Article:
A doctor suspects orthopnea when a person experiences shortness of breath when lying down, and they exhibit other symptoms of one of the conditions commonly associated with orthopnea, such as heart failure, COPD, obesity, anxiety, or another heart or lung disease.

During your appointment, your doctor will ask you about the onset and timing of your symptoms, in order to distinguish orthopnea from another type of breathing difficulty. They will also ask you to describe the severity of your orthopnea; for example, they may ask how many pillows you need to use to feel relief. If you haven’t yet been diagnosed with a related underlying condition, your doctor may order additional tests, such as a chest X-ray, electrocardiogram, echocardiogram, pulmonary function test, or blood test, to evaluate for potential causes.


Treatments for orthopnea are focused on minimizing symptoms and treating the underlying cause. Specific treatments for orthopnea include pillow positioning, supplemental oxygen, and medication. Depending on the severity of the underlying condition, doctors may prescribe lifestyle changes, medications, medical devices, or surgery.

Propping yourself up with a pillow can help you breathe better by reducing fluid migration to the upper body. You can also use an adjustable mattress to raise the head of the bed, or foam wedges underneath the mattress.

A number of medications may be prescribed to improve orthopnea symptoms, including drugs that strengthen the heart, improve blood flow, or prevent fluid buildup or inflammation in the lungs. For example, if you have orthopnea due to heart failure, your doctor may prescribe diuretics, angiotensin-converting enzyme inhibitors, or beta-blockers . If your orthopnea is a symptom of COPD, your doctor may prescribe bronchodilators or inhaled steroids .

Your doctor may prescribe supplemental oxygen, which can be provided through an at-home device or at a hospital. If you regularly experience difficulty breathing, whether when lying down or doing something else, your doctor can help determine what’s causing your breathing problems and recommend appropriate therapies, such as lifestyle changes, medication, and other treatments. If you are overweight or obese, your doctor may work with you to help reduce your weight.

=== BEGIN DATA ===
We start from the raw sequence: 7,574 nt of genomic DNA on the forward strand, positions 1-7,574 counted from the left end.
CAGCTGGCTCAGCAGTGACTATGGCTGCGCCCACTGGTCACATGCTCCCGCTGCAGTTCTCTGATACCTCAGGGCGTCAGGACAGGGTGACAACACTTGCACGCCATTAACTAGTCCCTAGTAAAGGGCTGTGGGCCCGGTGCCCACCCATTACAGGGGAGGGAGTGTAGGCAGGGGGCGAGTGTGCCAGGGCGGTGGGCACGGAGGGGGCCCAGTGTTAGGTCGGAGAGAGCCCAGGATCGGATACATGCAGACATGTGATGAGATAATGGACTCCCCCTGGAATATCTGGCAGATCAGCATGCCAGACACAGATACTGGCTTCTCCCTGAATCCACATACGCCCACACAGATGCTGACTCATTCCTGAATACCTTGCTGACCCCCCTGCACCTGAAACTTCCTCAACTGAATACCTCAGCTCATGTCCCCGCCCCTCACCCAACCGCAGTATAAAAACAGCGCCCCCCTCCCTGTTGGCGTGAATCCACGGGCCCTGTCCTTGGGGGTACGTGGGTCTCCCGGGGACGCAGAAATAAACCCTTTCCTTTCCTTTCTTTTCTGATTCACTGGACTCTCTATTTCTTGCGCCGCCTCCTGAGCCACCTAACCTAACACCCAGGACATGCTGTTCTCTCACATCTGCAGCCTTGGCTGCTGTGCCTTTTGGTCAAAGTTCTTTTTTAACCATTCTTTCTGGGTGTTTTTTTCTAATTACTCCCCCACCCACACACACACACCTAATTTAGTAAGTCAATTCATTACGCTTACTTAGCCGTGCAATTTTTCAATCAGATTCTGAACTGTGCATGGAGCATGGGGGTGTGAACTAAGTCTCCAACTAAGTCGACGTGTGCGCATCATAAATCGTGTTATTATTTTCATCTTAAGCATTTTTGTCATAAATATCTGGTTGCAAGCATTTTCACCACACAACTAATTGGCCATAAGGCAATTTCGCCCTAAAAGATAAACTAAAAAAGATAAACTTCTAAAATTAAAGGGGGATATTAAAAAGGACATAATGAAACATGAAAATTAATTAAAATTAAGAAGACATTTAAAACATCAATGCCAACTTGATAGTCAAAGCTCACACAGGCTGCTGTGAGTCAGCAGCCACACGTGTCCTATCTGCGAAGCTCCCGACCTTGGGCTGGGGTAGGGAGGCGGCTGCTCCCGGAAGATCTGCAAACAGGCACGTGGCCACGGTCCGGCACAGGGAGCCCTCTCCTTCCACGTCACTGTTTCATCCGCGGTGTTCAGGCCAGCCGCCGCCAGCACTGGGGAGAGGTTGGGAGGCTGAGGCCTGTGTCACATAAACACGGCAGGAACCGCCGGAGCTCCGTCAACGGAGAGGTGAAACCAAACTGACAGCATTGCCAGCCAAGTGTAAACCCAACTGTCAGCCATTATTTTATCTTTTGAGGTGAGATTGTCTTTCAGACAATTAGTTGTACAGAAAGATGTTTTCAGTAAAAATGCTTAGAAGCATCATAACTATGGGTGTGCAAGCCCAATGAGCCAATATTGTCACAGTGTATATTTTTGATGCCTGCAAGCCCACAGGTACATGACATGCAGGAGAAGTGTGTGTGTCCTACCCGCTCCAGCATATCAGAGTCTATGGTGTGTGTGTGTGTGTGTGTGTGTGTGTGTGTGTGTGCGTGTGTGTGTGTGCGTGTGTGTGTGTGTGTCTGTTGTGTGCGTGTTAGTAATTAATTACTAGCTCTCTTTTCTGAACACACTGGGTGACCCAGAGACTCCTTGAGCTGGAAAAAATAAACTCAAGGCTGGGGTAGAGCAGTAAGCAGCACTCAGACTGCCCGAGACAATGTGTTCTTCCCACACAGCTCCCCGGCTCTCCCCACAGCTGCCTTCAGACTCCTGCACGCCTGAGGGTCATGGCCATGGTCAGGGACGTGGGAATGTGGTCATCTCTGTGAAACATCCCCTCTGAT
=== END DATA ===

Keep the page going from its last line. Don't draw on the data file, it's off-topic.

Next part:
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6 Sources

  1. Nava, S., Larovere, M. T., Fanfulla, F., Navalesi, P., Delmastro, M., & Mortara, A. (2003). Orthopnea and inspiratory effort in chronic heart failure patients. Respiratory Medicine, 97(6), 647–653.

  2. Mukerji, V. (1990). Dyspnea, Orthopnea, and Paroxysmal Nocturnal Dyspnea. In H. K. Walker (Eds.) et. al., Clinical Methods: The History, Physical, and Laboratory Examinations. (3rd ed.). Butterworths.

  3. Mesiha, N., Mazhar, N., Tieku, S., Hasan, S., & Goldsmith, D. (2017). Not every orthopnea means heart failure. American Journal of Respiratory and Critical Care Medicine, 195(1), A5517.

  4. A.D.A.M. Medical Encyclopedia. (2019, July 15). Pulmonary edema. MedlinePlus., Retrieved April 19, 2021, from

  5. Ashley, E.A. & Niebauer, J. (2004). Heart failure. In Cardiology Explained. Remedica.

  6. Marciniuk, D. D., Goodridge, D., Hernandez, P., Rocker, G., Balter, M., Bailey, P., Ford, G., Bourbeau, J., O’Donnell, D. E., Maltais, F., Mularski, R. A., Cave, A. J., Mayers, I., Kennedy, V., Oliver, T. K., Brown, C., & Canadian Thoracic Society COPD Committee Dyspnea Expert Working Group (2011). Managing dyspnea in patients with advanced chronic obstructive pulmonary disease: a Canadian Thoracic Society clinical practice guideline. Canadian Respiratory Journal, 18(2), 69–78.